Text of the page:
Laurie goes on:
“Each human being has a unique perspective and living situation.” While most teachers would agree with this general statement, they balk when you try to apply it to the kid they are having a problem with. They get very tied up in the perspective he ought to have and the living situation his parents ought to provide. Bringing this into the classroom, the notion that each of us has a unique perspective and living situation, is difficult and has effect only when the living situation is dramatic.
“Young people can and will do the right thing when it makes sense to them.” In the eyes of some, this is pernicious. Their idea of the right thing is a law laid down by The Grand Poo Bah, whether that be government authority, parental authority, religious authority, or military authority. The law must be obeyed. The very fact it doesn’t make sense is all the more reason to obey it. That mind set might not characterize a lot of people you know, but some version of it, a diluted version, comes to us in the form of conformity and dull acceptance. Joel Barker, in his video The Business of Paradigms, talks about the courage of paradigm pioneers, those in the process of forming a new paradigm in challenging the old, the courage required to stand up to the naysayers and conformists who wield a lot of clout in our society, esp in education. Letting young people go off and have their own sense of what is right and what makes sense is anathema to folks like that; their idea of educating youngsters is to form their sense and to tell them what to do.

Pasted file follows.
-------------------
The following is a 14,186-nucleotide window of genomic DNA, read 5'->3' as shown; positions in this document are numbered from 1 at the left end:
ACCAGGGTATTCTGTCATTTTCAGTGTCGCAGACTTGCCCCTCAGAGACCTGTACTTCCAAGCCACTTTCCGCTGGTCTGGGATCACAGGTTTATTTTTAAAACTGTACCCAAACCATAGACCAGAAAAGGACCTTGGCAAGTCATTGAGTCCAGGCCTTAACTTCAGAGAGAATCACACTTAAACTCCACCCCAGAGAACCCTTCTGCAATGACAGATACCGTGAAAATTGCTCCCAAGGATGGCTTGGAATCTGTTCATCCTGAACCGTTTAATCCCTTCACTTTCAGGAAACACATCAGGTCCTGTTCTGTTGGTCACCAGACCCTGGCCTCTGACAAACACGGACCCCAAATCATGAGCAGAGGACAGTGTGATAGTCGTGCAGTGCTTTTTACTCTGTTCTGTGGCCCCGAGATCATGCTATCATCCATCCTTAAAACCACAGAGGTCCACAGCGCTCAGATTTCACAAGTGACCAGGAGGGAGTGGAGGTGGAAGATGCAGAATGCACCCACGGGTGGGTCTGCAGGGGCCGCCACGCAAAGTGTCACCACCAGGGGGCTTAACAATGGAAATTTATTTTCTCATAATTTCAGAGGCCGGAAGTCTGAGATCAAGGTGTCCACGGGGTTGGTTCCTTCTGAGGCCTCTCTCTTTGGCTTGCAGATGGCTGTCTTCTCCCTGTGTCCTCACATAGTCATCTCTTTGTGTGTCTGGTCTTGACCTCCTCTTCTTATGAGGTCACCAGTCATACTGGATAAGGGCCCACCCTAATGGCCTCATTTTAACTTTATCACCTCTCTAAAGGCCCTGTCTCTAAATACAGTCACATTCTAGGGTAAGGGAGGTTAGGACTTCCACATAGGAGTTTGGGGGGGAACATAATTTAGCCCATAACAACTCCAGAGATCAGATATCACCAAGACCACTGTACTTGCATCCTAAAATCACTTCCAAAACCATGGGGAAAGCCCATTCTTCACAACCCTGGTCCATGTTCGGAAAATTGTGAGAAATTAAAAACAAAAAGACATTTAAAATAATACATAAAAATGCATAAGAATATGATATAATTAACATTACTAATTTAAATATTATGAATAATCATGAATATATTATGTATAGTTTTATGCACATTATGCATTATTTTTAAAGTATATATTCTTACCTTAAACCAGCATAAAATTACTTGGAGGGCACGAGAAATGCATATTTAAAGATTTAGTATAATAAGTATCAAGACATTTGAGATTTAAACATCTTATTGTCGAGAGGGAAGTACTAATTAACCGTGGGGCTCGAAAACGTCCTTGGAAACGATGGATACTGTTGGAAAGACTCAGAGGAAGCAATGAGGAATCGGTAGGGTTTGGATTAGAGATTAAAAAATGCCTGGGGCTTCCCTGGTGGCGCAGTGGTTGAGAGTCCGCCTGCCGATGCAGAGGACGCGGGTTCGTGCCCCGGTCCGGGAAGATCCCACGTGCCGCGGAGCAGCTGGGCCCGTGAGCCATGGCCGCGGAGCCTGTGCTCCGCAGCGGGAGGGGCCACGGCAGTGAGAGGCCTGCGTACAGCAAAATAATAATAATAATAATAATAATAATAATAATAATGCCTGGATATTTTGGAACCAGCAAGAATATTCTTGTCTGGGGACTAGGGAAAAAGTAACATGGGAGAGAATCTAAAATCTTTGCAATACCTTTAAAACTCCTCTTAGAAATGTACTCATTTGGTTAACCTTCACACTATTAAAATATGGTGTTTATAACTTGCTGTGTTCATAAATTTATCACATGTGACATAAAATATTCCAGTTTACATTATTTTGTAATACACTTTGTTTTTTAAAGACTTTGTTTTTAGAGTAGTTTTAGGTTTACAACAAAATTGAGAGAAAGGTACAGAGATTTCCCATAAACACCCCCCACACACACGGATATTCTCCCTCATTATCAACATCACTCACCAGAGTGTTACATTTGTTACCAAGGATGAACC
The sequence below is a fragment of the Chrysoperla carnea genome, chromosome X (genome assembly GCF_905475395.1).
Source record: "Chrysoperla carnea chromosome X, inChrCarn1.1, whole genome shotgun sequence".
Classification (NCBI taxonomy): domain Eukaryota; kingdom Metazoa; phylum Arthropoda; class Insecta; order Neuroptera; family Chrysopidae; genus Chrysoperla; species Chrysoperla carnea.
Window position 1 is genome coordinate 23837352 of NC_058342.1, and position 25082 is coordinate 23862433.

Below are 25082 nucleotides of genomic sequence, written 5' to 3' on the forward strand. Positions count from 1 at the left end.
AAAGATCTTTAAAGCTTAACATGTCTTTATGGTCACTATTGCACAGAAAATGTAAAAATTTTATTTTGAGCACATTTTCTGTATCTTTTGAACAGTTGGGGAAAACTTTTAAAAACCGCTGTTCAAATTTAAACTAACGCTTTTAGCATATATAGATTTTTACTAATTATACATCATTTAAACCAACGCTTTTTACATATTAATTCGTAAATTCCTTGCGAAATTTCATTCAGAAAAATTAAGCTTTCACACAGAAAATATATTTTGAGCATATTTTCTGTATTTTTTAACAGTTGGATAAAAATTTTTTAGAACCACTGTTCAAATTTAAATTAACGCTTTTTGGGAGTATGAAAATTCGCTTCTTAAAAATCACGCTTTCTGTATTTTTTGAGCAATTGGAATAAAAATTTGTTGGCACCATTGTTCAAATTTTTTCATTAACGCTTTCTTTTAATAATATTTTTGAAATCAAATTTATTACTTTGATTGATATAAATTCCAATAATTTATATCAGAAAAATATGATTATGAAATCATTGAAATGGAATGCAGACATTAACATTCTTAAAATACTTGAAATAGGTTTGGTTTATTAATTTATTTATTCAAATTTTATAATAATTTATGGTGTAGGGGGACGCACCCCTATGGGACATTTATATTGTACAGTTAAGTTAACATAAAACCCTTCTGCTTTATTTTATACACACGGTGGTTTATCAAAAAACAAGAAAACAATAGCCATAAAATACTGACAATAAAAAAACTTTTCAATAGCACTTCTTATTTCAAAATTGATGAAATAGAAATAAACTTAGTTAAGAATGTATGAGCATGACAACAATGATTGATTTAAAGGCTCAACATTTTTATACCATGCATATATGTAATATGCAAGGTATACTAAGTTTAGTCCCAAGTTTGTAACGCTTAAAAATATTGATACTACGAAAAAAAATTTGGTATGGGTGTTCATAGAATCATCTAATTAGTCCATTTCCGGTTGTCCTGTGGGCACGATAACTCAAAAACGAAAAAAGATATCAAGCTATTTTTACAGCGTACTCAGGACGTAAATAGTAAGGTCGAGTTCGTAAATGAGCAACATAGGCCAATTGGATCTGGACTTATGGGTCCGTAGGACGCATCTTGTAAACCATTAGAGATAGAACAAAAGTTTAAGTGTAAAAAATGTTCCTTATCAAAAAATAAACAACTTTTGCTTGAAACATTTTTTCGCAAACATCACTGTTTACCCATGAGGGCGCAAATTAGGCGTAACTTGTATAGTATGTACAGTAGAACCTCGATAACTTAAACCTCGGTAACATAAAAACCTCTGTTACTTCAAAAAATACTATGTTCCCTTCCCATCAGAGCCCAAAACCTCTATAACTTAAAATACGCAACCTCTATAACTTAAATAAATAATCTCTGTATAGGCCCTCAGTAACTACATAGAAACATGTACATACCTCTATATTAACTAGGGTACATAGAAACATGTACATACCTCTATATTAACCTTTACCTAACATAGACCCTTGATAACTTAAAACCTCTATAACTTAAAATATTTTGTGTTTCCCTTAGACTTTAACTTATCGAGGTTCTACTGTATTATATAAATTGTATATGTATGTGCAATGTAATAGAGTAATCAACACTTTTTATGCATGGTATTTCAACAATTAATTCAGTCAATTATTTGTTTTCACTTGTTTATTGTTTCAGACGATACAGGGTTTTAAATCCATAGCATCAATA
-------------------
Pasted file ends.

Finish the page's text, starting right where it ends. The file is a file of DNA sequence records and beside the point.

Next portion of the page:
This massive array of rules and regulations designed to channel and control people is labeled structure. This notion of structure, so frequently invoked, has always bothered me, particularly in its relation to learning. One day not long ago, I read in Frank Smith, one of my favoritest authors, that structure = control. Oh!! Bam!! That’s it. It is the lack of sincerity I feel when teachers invoke structure that bothers me so much. I feel like I want to urge them to just go ahead and say what they really want: control. Smith put it into words.
Which leads me to another aha moment, one from today. I was having breakfast with my family in a restaurant, celebrating my son’s forty-fifth birthday, when the name Sheldon Kopp popped into my head, I jotted it down on the tag of a teabag so I wouldn’t forget, and while out on my deck sorting through my school stuff in preparation for a week of goal setting, I saw the tag and went and got the book.
There’s some history to this book. I have been confirmed a Buddhist by two different ordained Buddhist priests (it’s just a matter of an interview to see if your understanding of Buddhism is close enough to the religion for you to realistically say you are one no being slapped or hit over the head with a kendo sword). So when I went to a church one day about 30 years ago and saw a book on the lending library shelf titled If You Meet The Buddha On The Road, Kill Him, I was intrigued. At that point in my life, I was going through a mid-life crisis (for those of you who haven’t had one, let me tell you, they are real, physical manifestations and all) and trying to work in the world of sales. I was doing OK but frantically unhappy away from my work as a psychotherapist. Reading this book showed me what I needed to be doing and allowed me the patience to take a job as a counselor while working on a teaching certificate.
So when I opened the book today to the first page, I devoured those lines just as I had the first time I saw them and thought: “This is what I’ve been trying to tell people about the way I teach and its ties to the way I did therapy.” So what I’d like to do here is write out several paragraphs from this book and see what you think. I will comment on it.
Because it is so long, I am putting it into a separate blog entry.